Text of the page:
The CSC is coming16 July 2014
Although international nuclear liability has been an incomplete patchwork of conventions and treaties, there is now hope for much greater cohesion, thanks to Japan’s announcement that it is planning to ratify the Convention on Supplementary Compensation for Nuclear Damage 1997. By Mark Richards
Compensation for victims of a nuclear incident was established over 50 years ago as one of the common principles of the industry. It sits alongside principles of:
- Safety (prevention, protection and precaution)
- Continuous control
- Sustainable development
- Regulatory independence
- International co-operation such as the World Association of Nuclear Operators and International Atomic Energy Agency.
The nuclear industry has proved itself an exemplar of international co-operation, self-regulation and development in relation to all of these principles. Yet in the area of compensation, the story has been one of delay, procrastination and the pursuit of national self- interest, often to the point where the interests of victims has been lost in the debate.
Governments recognised that the economic benefits of nuclear generation must be reconciled with the need to protect the public from the particular risks it poses, while protecting suppliers and financiers from potentially ruinous liabilities.
The solution lay in removing the application of tort law from nuclear accidents and establishing basic principles that:
- Channel all legal liability for nuclear damage exclusively to the operator
- Impose absolute liability on the operator
- Grant exclusive jurisdiction to the courts of the state where the nuclear incident occurs
- Limit liability in time and amount.
These principles were embodied in IAEA's Vienna Convention on Civil Liability for Nuclear Damage 1963 (amended by the protocol of 1997) and the OECD's Paris Convention on Third Party Liability in the Field of Nuclear Energy 1960. The US used similar principles as the basis of the Price- Anderson Act adopted in 1957. The US achieved the same effective result as the Paris and Vienna Conventions but through slightly different means. It channels the economic consequences of nuclear damage to the operator even though others may be legally liable, whereas Paris and Vienna channel the legal liability to the operator, who is exclusively liable for nuclear damage. Progress in expanding, harmonising and globalising the regime over the last 50 years has been spasmodic, producing a patchwork of liability instruments. Some of these, such as the amendments to the Paris Convention made in 2004 and the CSC signed in 1997, are still not in force 10 and 17 years, respectively, after they were signed.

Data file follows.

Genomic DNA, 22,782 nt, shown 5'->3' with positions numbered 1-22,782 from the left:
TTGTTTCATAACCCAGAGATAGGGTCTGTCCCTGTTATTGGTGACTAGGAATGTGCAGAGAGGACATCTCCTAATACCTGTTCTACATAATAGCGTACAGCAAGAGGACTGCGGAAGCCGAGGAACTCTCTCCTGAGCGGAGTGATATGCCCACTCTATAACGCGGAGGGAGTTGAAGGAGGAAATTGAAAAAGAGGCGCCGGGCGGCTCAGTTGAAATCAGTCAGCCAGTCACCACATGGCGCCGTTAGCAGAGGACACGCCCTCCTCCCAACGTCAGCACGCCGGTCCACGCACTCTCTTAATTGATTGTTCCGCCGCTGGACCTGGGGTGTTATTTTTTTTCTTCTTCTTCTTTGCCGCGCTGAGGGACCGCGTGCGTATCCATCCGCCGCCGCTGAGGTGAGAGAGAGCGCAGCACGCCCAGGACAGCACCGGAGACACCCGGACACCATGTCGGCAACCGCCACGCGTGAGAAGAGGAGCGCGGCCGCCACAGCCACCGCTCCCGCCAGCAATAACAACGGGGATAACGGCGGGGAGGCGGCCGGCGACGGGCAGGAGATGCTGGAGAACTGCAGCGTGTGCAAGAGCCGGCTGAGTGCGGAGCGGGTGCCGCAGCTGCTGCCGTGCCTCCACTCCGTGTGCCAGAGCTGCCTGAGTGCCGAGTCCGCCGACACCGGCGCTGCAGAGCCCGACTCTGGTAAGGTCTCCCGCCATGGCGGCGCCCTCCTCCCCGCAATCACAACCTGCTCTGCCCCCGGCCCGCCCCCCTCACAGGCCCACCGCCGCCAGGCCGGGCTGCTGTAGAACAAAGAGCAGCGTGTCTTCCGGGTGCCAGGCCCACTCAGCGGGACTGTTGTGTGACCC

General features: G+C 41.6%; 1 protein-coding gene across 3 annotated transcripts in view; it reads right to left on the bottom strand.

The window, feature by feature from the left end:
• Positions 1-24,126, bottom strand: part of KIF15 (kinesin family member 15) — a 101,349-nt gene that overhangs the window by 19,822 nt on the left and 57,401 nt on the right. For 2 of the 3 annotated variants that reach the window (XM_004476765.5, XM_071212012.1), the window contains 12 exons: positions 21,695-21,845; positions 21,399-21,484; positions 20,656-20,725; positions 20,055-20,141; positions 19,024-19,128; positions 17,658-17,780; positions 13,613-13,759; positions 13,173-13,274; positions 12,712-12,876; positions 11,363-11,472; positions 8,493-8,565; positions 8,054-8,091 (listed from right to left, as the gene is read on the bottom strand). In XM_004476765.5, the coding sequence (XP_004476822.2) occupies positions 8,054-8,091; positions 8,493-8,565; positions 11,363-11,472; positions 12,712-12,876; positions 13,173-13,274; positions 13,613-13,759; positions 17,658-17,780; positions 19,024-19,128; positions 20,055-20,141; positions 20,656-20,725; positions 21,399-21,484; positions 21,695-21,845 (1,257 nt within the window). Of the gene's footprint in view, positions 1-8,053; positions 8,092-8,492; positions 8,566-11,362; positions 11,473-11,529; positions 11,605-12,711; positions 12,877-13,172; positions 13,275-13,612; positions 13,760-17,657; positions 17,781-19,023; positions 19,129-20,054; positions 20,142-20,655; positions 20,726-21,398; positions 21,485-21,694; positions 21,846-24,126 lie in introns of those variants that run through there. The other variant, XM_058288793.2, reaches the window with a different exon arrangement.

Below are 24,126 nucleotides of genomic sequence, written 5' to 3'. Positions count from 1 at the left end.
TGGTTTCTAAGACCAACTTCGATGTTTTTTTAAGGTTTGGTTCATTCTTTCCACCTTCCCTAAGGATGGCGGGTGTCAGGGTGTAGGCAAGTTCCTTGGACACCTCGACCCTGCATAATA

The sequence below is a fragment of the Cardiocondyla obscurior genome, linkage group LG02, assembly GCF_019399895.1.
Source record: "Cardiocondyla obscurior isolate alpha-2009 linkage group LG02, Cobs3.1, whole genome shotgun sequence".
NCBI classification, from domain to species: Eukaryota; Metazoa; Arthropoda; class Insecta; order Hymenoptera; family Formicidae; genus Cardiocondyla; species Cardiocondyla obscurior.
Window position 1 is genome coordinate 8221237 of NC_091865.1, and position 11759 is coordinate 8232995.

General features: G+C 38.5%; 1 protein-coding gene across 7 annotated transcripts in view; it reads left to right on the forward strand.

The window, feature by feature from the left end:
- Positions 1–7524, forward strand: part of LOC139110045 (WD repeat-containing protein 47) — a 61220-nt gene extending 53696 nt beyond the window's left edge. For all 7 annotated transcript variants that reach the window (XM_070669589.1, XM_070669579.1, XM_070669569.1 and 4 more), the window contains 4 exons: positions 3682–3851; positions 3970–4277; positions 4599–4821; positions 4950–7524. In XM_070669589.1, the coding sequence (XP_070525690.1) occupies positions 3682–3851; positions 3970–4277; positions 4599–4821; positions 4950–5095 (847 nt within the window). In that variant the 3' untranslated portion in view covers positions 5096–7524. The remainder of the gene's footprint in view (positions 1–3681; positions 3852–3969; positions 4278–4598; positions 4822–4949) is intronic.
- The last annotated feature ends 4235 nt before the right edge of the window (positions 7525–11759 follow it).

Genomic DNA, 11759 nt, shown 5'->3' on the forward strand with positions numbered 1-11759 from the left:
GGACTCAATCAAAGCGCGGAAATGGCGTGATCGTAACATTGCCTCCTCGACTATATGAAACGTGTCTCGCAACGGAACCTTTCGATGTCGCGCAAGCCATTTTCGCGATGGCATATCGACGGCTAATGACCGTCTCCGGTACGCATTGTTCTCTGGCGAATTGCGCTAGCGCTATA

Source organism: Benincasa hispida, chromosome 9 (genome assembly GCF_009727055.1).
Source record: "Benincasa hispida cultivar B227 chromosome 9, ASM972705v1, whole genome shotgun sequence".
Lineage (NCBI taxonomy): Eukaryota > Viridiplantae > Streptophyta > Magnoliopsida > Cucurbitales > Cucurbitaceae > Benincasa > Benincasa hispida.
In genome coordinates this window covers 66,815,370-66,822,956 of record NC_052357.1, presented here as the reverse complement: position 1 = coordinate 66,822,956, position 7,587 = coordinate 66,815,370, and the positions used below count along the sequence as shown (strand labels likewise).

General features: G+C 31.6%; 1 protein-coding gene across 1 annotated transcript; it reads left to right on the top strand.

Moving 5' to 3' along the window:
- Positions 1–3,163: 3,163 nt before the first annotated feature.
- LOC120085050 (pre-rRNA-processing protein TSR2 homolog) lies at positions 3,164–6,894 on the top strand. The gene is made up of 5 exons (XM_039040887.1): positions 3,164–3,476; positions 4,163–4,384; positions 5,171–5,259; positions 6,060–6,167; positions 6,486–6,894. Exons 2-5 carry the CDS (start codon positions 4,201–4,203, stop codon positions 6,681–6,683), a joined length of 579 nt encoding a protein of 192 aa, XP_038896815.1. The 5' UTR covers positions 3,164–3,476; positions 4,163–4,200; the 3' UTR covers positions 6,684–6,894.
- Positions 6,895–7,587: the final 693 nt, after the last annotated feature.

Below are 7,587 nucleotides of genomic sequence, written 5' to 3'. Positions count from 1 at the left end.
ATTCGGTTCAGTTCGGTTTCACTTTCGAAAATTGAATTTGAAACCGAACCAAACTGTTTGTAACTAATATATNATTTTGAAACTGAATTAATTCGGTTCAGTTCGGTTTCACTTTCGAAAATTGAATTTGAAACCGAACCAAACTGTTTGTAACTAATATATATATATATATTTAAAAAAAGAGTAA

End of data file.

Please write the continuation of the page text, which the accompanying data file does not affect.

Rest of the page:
The civil nuclear world is no longer geographically centred on Europe and USA as it was in the 1960s. China, Japan, India and Iran are all participants. Despite the compensation regimes established in the 1960s and the lack of any fundamental disagreement on the basic principles necessary to address the issue, over half the reactors currently in operation are not covered by any liability convention.
The channelling of liability for nuclear damage may only be achieved through international convention or treaty: it cannot be achieved by contract. It therefore requires governments to do their part to support the industry and protect victims. Where the industry has been very good internationally at 'soft law', for example setting safety standards, adhering to them and self-policing, enacting the 'hard law' necessary to give full effect to the compensation principles has proved elusive.
It is a cause for concern that development of the compensation regime has lagged behind progress on the other industry principles. It is time to recognise the global reach of the industry today, whilst acknowledging that nothing has changed: nuclear power still has the potential for long term trans-boundary injury and damage, for which the installation states must bear collective responsibility to potential victims.